Three issues are presented for review: (1) whether an employee who is injured as a result of the intentional conduct of a co-employee is barred by the exclusivity provision of the Workers' Compensation Act (Act) ( Ill.Rev.Stat.1987, ch. 48, par. 138.5) from maintaining a common law action against his employer; (2) whether an employee who is injured as a result of the intentional conduct of a co-employee acting within the scope of his employment may maintain a common law action against that co-employee; and (3) whether counts III through V of the complaint adequately state a cause of action against Marcolini for false imprisonment, false arrest, and malicious prosecution.

We first consider whether, assuming counts II through V state a cause of action against Marshall Field, such counts are nevertheless barred by the exclusivity clauses of the Workers' Compensation Act (Ill.Rev.Stat.1987, ch. 48, par. 138.1 et seq.). The Workers' Compensation Act is designed to provide financial protection to workers for accidental injuries arising out of and in the course of employment. (See Pathfinder Co. v. Industrial Comm'n (1976), 62 Ill.2d 556, 343 N.E.2d 913.) Accordingly, the Act imposes liability without fault upon the employer and, in return, prohibits common law suits by employees against the employer. The exclusive remedy provision "is part of the quid pro quo in which the sacrifices and gains of employees and employers are to some extent put in balance, for, while the employer assumes a new liability without fault, he is relieved of the prospect of large damage verdicts." (2A A. Larson, Law of Workmen's Compensation § 65.11 (1988).) Section 5(a) of the Act states:

"No common law or statutory right to recover damages from the employer * * * or the agents or employees of * * * [the employer] for injury or death sustained by any employee while engaged in the line of his duty as such employee, other than the compensation herein provided, is available to any employee who is covered by the provisions of this Act, * * *." (Ill.Rev.Stat.1987, ch. 48, par. 138.5(a).)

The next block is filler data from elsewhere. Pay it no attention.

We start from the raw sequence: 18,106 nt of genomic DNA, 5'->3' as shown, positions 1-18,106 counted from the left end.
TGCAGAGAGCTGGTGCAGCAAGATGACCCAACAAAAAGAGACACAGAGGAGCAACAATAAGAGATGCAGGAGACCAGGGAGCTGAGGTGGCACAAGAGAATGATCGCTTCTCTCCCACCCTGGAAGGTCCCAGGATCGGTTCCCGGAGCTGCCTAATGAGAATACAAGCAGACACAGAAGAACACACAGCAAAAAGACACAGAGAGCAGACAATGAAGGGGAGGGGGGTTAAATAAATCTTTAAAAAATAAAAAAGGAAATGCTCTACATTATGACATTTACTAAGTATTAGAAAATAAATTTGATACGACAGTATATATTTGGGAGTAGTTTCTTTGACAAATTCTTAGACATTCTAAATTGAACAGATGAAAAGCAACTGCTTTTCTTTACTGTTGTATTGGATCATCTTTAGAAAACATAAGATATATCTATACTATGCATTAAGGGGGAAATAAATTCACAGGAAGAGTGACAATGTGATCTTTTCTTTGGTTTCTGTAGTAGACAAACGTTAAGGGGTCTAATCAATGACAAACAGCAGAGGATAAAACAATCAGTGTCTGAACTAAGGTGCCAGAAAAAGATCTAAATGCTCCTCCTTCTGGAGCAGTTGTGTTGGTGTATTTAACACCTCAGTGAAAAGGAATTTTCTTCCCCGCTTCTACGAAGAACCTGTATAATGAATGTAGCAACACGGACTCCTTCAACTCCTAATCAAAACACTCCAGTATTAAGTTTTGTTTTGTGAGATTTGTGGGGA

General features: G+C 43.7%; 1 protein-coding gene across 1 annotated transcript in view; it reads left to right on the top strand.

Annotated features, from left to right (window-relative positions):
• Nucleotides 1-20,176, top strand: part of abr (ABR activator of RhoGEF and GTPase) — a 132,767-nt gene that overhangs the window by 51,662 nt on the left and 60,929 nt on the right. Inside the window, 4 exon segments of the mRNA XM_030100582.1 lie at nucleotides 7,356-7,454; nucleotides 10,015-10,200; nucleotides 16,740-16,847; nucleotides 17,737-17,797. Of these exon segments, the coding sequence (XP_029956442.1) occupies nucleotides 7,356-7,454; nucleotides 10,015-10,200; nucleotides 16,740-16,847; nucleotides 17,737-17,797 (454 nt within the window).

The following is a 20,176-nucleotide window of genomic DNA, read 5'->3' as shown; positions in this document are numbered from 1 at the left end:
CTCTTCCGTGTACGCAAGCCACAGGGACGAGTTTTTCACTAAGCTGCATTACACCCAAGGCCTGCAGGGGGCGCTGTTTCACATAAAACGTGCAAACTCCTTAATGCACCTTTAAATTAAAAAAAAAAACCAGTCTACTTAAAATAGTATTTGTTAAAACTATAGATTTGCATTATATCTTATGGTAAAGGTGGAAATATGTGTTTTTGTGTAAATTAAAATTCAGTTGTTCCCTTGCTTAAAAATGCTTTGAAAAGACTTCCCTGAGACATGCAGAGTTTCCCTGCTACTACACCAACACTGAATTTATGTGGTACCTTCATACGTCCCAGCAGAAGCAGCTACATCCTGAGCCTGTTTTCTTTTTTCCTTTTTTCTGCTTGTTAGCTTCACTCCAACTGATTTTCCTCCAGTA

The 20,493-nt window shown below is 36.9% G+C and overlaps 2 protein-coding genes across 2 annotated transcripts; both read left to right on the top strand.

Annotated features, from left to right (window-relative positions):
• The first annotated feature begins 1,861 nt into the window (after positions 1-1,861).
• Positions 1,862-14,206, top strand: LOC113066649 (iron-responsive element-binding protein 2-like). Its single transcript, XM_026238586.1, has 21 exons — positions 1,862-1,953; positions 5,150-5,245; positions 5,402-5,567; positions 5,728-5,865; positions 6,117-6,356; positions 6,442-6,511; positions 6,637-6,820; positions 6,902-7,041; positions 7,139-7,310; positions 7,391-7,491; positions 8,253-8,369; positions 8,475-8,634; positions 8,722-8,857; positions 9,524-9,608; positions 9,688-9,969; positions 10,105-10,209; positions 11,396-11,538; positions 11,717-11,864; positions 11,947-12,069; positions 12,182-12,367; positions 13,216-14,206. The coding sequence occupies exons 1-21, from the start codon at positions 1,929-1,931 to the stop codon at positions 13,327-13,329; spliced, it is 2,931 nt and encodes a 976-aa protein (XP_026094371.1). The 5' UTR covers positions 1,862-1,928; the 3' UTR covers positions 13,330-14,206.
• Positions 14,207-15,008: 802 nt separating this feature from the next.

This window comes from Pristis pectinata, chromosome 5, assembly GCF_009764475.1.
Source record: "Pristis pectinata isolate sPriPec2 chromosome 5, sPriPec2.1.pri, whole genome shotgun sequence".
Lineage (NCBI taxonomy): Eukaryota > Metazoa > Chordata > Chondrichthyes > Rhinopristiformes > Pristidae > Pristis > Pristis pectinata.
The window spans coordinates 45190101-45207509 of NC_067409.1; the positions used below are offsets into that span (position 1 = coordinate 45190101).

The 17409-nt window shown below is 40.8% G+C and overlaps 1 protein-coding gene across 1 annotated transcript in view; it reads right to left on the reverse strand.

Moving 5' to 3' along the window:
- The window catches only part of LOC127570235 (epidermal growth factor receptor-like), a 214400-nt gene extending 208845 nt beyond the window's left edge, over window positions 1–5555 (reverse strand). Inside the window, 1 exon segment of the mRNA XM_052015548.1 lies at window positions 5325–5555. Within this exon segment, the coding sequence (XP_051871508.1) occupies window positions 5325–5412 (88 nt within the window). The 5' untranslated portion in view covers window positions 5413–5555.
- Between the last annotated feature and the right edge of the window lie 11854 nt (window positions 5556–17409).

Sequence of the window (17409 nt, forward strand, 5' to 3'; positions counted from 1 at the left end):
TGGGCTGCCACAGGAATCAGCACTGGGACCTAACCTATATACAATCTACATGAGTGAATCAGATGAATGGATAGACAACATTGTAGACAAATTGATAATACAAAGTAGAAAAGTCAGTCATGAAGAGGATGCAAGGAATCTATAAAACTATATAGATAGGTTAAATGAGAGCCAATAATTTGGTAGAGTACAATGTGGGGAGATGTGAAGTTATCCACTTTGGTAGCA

Section 11 of the Act also states:

"The compensation herein provided, together with the provisions of this Act, shall be the measure of the responsibility of any employer * * * for accidental injuries sustained by any employee arising out of and in the course of the employment according to the provisions of this Act * * *." (Ill.Rev.Stat.1987, ch. 48, par. 138.11.)

These sections bar an employee from bringing a common law cause of action against his or her employer unless the employee-plaintiff proves: (1) that the injury was not accidental; (2) that the injury did not arise from his or her employment; (3) that the injury was not received during the course of employment; or (4) that the injury was not compensable under the Act. Collier v. Wagner Castings Co. (1980), 81 Ill.2d 229, 237, 41 Ill.Dec. 776, 408 N.E.2d 198.

The plaintiff does not challenge that his injuries arose out of and in the course of his employment. He does claim, however, that the first and fourth exceptions to the exclusivity rule apply here. The plaintiff first contends that he is not barred from bringing a common law cause of action against Marshall Field because his injuries were not "accidental" within the meaning of the Act. This court has determined that the term "accidental" in the Act is not " 'a technical legal term but encompasses anything that happens without design or an event which is unforeseen by the person to whom it happens.' " (Pathfinder Co. v. Industrial Comm'n (1976), 62 Ill.2d 556, 563, 343 N.E.2d 913, quoting International Harvester Co. v. Industrial Comm'n (1973), 56 Ill.2d 84, 88, 305 N.E.2d 529.) Thus, injuries inflicted intentionally upon an employee by a co-employee are "accidental" within the meaning of the Act, since such injuries are unexpected and unforeseeable from the injured employee's point of view. (See Collier v. Wagner Castings Co. (1980), 81 Ill.2d 229, 238, 41 Ill.Dec. 776, 408 N.E.2d 198.) Such injuries are also accidental from the employer's point of view, at least where the employer did not direct or expressly authorize the co-employee to commit the assault. Because injuries intentionally inflicted by a co-worker are accidental from the employer's point of view, the employer has a right to consider that the injured employee's sole remedy against the employer will be under the workers' compensation statute. 2A A. Larson, Law of Workmen's Compensation § 68.21 (1988); see Collier v. Wagner Castings Co. (1980), 81 Ill.2d 229, 239, 41 Ill.Dec. 776, 408 N.E.2d 198 (employee barred by the exclusivity provisions of the Act from suing his employer for the intentional infliction of emotional distress, based upon the company nurse's failure to provide medical assistance to the employee after he suffered a heart attack, where the employer did not direct, encourage or commit an intentional tort).

The exclusivity provisions will not bar a common law cause of action against an employer, however, for injuries which the employer or its alter ego intentionally inflicts upon an employee or which were commanded or expressly authorized by the employer. (2A A. Larson, Law of Workmen's Compensation § 68.21 (1988); see Collier v. Wagner Castings Co. (1980), 81...